So what should Cain have done?  Should he go to Abel and ask him to supply a sacrifice for him as well?  Would Abel have been willing to do this?  I don't know if their relationship was close or contentious. I know that Cain was a proud man.  The Bible says, "And Cain was very wroth, and his countenance fell."  How could God accept Abel's sacrifice and not his?  Didn't God know how hard he had worked?  Didn't God understand all the hours he put in?  And this brother of his?  What had he done? Not much, by Cain's estimation.  It seemed unjust.  It seemed disproportionate.  Surely God made a mistake and didn't realize just what was involved in managing the land.  Maybe God had forgotten, that he, Cain, was the older more responsible brother who had selflessly helped provide for his family.  I can see the thoughts swirling in Cain's head.  It just wasn't fair.  And how many times had his mother proclaimed him the savior of their family?  When he was born, she had said, "I have gotten a man from the LORD" implying that he was the accepted one that God had promised while they still were in Edenland.  How could God not accept him?  It was ridiculous.  How hard he had worked all this time, all these years, and God was going to tell him he wasn't good enough?  And worse, that Abel was?  What was going on here?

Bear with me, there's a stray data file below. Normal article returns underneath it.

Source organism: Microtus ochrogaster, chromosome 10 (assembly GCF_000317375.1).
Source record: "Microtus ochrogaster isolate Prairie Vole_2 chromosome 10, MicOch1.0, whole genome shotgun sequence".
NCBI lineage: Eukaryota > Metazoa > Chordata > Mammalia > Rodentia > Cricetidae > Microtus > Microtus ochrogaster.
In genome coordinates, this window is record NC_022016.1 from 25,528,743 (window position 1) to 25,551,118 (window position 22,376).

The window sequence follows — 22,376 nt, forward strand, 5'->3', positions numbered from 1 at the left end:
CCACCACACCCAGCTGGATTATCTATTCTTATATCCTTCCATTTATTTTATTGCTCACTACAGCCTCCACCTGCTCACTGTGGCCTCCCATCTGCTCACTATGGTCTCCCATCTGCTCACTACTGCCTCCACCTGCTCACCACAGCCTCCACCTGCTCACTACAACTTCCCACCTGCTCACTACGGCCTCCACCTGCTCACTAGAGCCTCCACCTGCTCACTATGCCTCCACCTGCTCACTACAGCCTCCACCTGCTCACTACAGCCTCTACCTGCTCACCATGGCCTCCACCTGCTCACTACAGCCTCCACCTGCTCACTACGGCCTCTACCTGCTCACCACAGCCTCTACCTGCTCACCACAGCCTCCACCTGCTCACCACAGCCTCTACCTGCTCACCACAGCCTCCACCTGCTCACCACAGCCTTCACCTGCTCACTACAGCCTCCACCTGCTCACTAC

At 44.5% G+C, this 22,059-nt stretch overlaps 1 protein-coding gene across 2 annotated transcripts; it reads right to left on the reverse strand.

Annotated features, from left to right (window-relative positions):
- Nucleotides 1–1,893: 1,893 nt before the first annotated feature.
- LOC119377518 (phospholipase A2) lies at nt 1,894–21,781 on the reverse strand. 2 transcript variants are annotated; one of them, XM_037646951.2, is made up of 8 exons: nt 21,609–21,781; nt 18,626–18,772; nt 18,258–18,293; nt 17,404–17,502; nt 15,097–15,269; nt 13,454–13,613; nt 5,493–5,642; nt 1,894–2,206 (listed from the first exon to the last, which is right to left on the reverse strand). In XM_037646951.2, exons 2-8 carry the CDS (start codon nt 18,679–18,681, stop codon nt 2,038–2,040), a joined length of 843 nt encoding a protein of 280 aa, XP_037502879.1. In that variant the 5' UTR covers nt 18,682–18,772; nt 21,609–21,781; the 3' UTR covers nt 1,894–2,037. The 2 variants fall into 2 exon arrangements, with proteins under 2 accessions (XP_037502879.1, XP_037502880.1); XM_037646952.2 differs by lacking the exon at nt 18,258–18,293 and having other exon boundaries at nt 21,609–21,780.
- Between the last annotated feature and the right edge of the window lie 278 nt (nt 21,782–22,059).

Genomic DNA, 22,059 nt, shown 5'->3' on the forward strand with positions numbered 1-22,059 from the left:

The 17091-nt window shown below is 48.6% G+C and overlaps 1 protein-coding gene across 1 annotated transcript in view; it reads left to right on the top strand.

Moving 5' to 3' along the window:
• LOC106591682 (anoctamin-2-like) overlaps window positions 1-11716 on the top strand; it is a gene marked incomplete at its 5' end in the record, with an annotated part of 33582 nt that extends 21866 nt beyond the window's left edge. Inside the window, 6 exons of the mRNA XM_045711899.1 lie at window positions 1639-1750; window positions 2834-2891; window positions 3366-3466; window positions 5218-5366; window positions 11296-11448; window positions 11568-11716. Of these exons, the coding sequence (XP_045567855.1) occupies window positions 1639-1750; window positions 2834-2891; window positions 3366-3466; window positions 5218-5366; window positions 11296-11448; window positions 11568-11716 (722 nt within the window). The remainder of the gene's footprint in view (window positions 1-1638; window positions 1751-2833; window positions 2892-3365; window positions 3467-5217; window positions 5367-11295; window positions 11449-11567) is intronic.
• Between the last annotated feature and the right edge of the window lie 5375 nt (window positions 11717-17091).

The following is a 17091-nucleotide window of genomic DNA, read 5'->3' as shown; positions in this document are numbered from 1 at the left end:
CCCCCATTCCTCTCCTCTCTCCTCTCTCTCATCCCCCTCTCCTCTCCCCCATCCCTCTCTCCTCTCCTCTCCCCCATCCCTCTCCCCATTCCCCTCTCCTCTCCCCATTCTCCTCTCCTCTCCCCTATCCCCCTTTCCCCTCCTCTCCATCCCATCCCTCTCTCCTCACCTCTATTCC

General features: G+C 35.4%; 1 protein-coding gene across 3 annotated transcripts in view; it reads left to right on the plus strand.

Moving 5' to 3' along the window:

Cain measures the rejection of his sacrifice with God rejecting him. But it is clearly not the case.  If it had been, why does God seek Cain out and encourage him to do better?  God says to Cain, "If thou doest well, shalt thou not be accepted?"  Cain would have to lay down his pride to do well.  But he wasn't willing to do that.  He wasn't willing to accept God's way, even though God's way is the only way.  He wasn't willing to recognize Abel's no-work-involved sacrifice.  Maybe Cain hadn't given God the best of what he had harvested, but it was still more than anything Abel could offer.  Sheep.  Humph!  What nonsense!  Cain was the Promised One (or so he probably thought).  Cain was the Firstborn.  Cain was the son who held all the family's hopes and dreams of deliverance.  Then to be flat out rejected.  It hurt.  It confused him.  It didn't make any sense.  And Cain never gets over it.  Instead of listening to God's warnings, instead of taking God's advice, he takes matters into his own hands.  He kills his brother.  He rids himself of the reminder that he was less.  He thinks that somehow eliminating Abel will somehow make his offering more acceptable to God.  Now who is ridiculous?  It does not have the desired effect.  God does not all of a sudden see how hard Cain has worked and say, "Oh yes, I understand now.  I do accept your sacrifice, Cain."  How Cain thinks it will work that way can only be irrational blinding pride.